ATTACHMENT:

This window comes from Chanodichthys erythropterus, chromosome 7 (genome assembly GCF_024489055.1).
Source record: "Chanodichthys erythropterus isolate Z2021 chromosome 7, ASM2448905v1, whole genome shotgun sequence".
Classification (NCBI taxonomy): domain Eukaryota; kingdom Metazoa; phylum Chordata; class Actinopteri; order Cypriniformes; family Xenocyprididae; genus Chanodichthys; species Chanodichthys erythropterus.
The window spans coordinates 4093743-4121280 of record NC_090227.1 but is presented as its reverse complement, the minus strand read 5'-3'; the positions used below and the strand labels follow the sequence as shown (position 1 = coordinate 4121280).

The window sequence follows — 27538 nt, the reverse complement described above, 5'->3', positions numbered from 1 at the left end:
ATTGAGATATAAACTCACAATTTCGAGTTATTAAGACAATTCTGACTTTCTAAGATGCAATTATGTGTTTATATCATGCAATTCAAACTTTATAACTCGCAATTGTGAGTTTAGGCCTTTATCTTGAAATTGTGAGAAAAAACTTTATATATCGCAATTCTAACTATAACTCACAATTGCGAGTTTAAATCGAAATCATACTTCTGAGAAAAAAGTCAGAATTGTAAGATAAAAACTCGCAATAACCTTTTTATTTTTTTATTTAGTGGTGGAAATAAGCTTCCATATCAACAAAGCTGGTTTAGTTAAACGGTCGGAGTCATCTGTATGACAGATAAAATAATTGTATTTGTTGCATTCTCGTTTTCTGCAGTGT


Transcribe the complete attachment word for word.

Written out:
This window comes from Chanodichthys erythropterus, chromosome 7 (genome assembly GCF_024489055.1).
Source record: "Chanodichthys erythropterus isolate Z2021 chromosome 7, ASM2448905v1, whole genome shotgun sequence".
Classification (NCBI taxonomy): domain Eukaryota; kingdom Metazoa; phylum Chordata; class Actinopteri; order Cypriniformes; family Xenocyprididae; genus Chanodichthys; species Chanodichthys erythropterus.
The window spans coordinates 4093743-4121280 of record NC_090227.1 but is presented as its reverse complement, the minus strand read 5'-3'; the positions used below and the strand labels follow the sequence as shown (position 1 = coordinate 4121280).

The window sequence follows — 27538 nt, the reverse complement described above, 5'->3', positions numbered from 1 at the left end:
ATTGAGATATAAACTCACAATTTCGAGTTATTAAGACAATTCTGACTTTCTAAGATGCAATTATGTGTTTATATCATGCAATTCAAACTTTATAACTCGCAATTGTGAGTTTAGGCCTTTATCTTGAAATTGTGAGAAAAAACTTTATATATCGCAATTCTAACTATAACTCACAATTGCGAGTTTAAATCGAAATCATACTTCTGAGAAAAAAGTCAGAATTGTAAGATAAAAACTCGCAATAACCTTTTTATTTTTTTATTTAGTGGTGGAAATAAGCTTCCATATCAACAAAGCTGGTTTAGTTAAACGGTCGGAGTCATCTGTATGACAGATAAAATAATTGTATTTGTTGCATTCTCGTTTTCTGCAGTGT